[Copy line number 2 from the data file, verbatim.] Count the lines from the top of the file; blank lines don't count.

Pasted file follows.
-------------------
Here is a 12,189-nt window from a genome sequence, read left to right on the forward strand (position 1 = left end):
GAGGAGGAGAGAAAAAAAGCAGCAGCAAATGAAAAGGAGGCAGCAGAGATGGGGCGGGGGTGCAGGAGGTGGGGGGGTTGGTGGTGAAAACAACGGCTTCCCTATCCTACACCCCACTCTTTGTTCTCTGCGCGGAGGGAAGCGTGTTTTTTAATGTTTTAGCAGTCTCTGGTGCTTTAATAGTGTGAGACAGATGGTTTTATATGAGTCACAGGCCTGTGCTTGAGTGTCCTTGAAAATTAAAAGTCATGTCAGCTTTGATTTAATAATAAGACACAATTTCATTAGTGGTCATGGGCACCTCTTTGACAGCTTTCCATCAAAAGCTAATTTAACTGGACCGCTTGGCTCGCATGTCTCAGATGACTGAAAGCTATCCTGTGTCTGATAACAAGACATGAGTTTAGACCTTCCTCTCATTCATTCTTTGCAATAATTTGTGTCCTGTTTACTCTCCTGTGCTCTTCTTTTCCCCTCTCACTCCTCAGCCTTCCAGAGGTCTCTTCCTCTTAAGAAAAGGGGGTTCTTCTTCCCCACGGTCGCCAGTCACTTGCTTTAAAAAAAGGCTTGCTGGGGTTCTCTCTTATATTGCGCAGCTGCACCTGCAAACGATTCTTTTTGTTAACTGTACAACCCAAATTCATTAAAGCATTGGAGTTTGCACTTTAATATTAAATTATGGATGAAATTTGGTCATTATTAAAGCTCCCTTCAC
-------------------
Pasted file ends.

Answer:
GAGGAGGAGAGAAAAAAAGCAGCAGCAAATGAAAAGGAGGCAGCAGAGATGGGGCGGGGGTGCAGGAGGTGGGGGGGTTGGTGGTGAAAACAACGGCTTCCCTATCCTACACCCCACTCTTTGTTCTCTGCGCGGAGGGAAGCGTGTTTTTTAATGTTTTAGCAGTCTCTGGTGCTTTAATAGTGTGAGACAGATGGTTTTATATGAGTCACAGGCCTGTGCTTGAGTGTCCTTGAAAATTAAAAGTCATGTCAGCTTTGATTTAATAATAAGACACAATTTCATTAGTGGTCATGGGCACCTCTTTGACAGCTTTCCATCAAAAGCTAATTTAACTGGACCGCTTGGCTCGCATGTCTCAGATGACTGAAAGCTATCCTGTGTCTGATAACAAGACATGAGTTTAGACCTTCCTCTCATTCATTCTTTGCAATAATTTGTGTCCTGTTTACTCTCCTGTGCTCTTCTTTTCCCCTCTCACTCCTCAGCCTTCCAGAGGTCTCTTCCTCTTAAGAAAAGGGGGTTCTTCTTCCCCACGGTCGCCAGTCACTTGCTTTAAAAAAAGGCTTGCTGGGGTTCTCTCTTATATTGCGCAGCTGCACCTGCAAACGATTCTTTTTGTTAACTGTACAACCCAAATTCATTAAAGCATTGGAGTTTGCACTTTAATATTAAATTATGGATGAAATTTGGTCATTATTAAAGCTCCCTTCAC